Moses is arguably the best known character from the Old Testament. His story certainly gets more attention than most. The tale of the Exodus also forms the backbone for the next several thousand years of Jewish faith. Without Moses, none of this would have occurred. The Israelites would still be enslaved in Egypt and might have been absorbed into Egyptian society rather than managing to maintain their own culture and language. This would have meant that there was no return to the Promised Land, no Israelite kingdom and no New Testament.
In addition to being the leader of the Exodus, Moses was also the one who received and passed on the rules and revelations that would become the Jewish Law. The Israelites’ successes and failures to adhere to these laws comprise the vast majority of the Old Testament. The laws also shape the way people in the New Testament think and act. The Mosaic Laws also helped the Jews to maintain a cultural identity despite being scattered across the world and persecuted for centuries. To this day, Moses’ law remains a cornerstone in Jewish culture, faith and identity.
Isaiah is probably the first person many people think of when they are asked about the prophets of the Old Testament. He almost certainly tops the list when that question is asked of Christians. After all, Isaiah’s prophecies are by far the most oft-quoted ones in the New Testament. Isaiah’s influence, however, was not limited to his predictions of Christ’s coming. He was also indispensable to people in his own time. During Isaiah’s lifetime, the Sennacherib led the Assyrians in their invasion of Israel. The Assyrians were famous for their brutality toward the people they conquered. When facing the Assyrian army, it was often better to fall in battle than face their nonexistent mercies when the fight was over. Conquered captives faced an orgy of agony that included tortures such as being skinned alive, impalement and dismemberment. When the Assyrians marched on Israel, Isaiah counseled Hezekiah on how to proceed. Isaiah’s advice was not enough to save Lachish, Israel’s second greatest city, but it did manage to keep Jerusalem from falling into Assyrian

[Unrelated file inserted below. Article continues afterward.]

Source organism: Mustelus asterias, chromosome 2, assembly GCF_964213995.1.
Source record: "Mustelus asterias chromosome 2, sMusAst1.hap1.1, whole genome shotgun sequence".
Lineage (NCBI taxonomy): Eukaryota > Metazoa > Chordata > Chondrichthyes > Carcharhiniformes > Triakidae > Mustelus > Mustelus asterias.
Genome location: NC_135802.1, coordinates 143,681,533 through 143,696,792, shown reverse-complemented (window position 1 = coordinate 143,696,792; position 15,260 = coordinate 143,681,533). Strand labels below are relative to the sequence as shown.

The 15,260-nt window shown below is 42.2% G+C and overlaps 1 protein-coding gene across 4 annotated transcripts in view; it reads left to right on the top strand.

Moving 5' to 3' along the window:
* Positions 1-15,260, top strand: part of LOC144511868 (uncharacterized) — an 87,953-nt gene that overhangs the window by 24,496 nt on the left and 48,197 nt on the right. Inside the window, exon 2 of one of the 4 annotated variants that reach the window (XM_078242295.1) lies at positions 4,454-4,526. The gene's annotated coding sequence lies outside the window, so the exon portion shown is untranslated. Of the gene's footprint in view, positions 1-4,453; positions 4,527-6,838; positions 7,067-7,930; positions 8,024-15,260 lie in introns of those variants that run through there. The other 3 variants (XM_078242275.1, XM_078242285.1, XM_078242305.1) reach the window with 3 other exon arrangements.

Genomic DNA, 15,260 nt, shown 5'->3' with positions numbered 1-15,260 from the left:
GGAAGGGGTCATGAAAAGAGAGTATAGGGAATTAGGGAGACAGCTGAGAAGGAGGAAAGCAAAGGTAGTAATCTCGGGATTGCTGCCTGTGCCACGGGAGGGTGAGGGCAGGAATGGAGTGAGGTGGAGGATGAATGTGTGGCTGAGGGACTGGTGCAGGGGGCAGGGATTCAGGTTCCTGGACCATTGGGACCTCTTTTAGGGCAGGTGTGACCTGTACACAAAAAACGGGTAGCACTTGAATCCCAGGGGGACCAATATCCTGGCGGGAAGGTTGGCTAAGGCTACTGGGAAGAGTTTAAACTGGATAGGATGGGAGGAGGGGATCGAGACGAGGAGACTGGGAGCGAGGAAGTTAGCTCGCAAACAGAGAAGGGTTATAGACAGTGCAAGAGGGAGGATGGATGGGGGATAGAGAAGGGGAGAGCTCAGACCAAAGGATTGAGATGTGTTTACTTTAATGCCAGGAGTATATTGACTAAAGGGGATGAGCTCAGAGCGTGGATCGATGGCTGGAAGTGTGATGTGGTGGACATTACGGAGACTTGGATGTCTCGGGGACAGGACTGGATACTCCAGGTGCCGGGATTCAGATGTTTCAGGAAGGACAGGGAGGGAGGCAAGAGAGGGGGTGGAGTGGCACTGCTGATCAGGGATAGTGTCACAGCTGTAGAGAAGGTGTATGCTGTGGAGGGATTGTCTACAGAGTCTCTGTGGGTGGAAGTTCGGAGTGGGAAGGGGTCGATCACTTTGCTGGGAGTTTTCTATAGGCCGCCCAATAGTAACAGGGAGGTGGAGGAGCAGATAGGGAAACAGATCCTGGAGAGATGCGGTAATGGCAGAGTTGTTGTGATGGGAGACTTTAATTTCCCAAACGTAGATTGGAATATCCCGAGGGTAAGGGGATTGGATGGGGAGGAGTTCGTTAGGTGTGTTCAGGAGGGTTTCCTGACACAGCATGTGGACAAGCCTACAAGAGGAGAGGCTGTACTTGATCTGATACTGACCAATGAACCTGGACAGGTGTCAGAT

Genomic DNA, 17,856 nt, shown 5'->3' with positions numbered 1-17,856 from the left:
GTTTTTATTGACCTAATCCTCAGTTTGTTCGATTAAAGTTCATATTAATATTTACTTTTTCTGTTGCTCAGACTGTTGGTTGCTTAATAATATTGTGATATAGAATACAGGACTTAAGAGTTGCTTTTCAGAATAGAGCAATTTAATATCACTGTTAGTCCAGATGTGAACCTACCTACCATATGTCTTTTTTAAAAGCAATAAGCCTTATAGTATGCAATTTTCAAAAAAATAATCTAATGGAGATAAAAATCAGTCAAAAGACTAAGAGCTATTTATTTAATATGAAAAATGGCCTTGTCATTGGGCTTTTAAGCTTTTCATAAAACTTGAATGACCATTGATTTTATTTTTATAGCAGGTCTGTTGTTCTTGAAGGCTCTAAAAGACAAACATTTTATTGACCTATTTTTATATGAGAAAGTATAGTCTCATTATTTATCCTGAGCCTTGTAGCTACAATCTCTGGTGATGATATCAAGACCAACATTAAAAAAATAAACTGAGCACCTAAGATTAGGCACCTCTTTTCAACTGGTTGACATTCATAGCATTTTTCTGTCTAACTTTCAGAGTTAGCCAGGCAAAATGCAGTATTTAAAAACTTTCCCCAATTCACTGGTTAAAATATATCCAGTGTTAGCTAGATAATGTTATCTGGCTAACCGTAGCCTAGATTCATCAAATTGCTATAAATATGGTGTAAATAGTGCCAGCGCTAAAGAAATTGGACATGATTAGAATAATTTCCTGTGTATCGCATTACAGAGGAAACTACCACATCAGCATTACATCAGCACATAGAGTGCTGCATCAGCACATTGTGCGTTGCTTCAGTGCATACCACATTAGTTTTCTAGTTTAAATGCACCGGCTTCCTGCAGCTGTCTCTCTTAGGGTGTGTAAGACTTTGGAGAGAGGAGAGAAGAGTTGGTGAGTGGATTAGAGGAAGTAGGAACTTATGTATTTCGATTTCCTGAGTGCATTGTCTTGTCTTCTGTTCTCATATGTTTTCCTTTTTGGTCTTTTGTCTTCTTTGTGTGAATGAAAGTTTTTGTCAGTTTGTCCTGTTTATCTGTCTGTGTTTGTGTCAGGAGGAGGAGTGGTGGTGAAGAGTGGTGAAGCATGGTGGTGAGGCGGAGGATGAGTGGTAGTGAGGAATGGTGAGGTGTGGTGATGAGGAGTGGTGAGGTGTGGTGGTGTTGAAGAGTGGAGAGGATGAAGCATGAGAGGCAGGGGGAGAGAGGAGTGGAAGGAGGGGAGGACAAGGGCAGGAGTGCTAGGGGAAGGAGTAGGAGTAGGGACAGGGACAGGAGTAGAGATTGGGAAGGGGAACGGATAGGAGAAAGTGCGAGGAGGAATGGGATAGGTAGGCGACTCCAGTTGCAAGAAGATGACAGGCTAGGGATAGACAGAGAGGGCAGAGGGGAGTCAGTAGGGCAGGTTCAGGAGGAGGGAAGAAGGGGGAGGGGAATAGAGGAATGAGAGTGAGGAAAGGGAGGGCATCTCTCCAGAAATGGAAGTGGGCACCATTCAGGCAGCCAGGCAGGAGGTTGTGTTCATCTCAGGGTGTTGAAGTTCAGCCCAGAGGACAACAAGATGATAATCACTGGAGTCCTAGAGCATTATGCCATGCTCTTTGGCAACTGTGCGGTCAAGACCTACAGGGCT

John the Baptist
John the Baptist has elements of both a New Testament prophet and an Old Testament prophet. He, in many ways, follows the style of a prophet from the Old Testament. He lives somewhat outside of society but remains deeply respected by so many people that he cannot truly be considered an outsider. At the same time, his message differs greatly from the Old Testament prophets. His message focuses on the coming of the Messiah and dangers to the soul, not physical manifestations of God’s wrath such as invading armies. As such, John represents the transition from a world governed by the old covenant to one ruled by the new.
In his time, John played an essential role in preparing the world for the coming of Jesus. In addition to encouraging a new wave of Jewish convictions and faith, he was also the one who baptized Jesus Himself.
Deciding who the most influential prophet was in the Bible is exhausting. Every named character has been remembered through the millennia for a reason. As such, it is difficult to say for certain who had the greatest impact. All of them shaped the future for thousands of years to come, and all of them will continue to do so for centuries after this. When it really comes down to it, who can measure the impact a butterfly’s wings will have?Source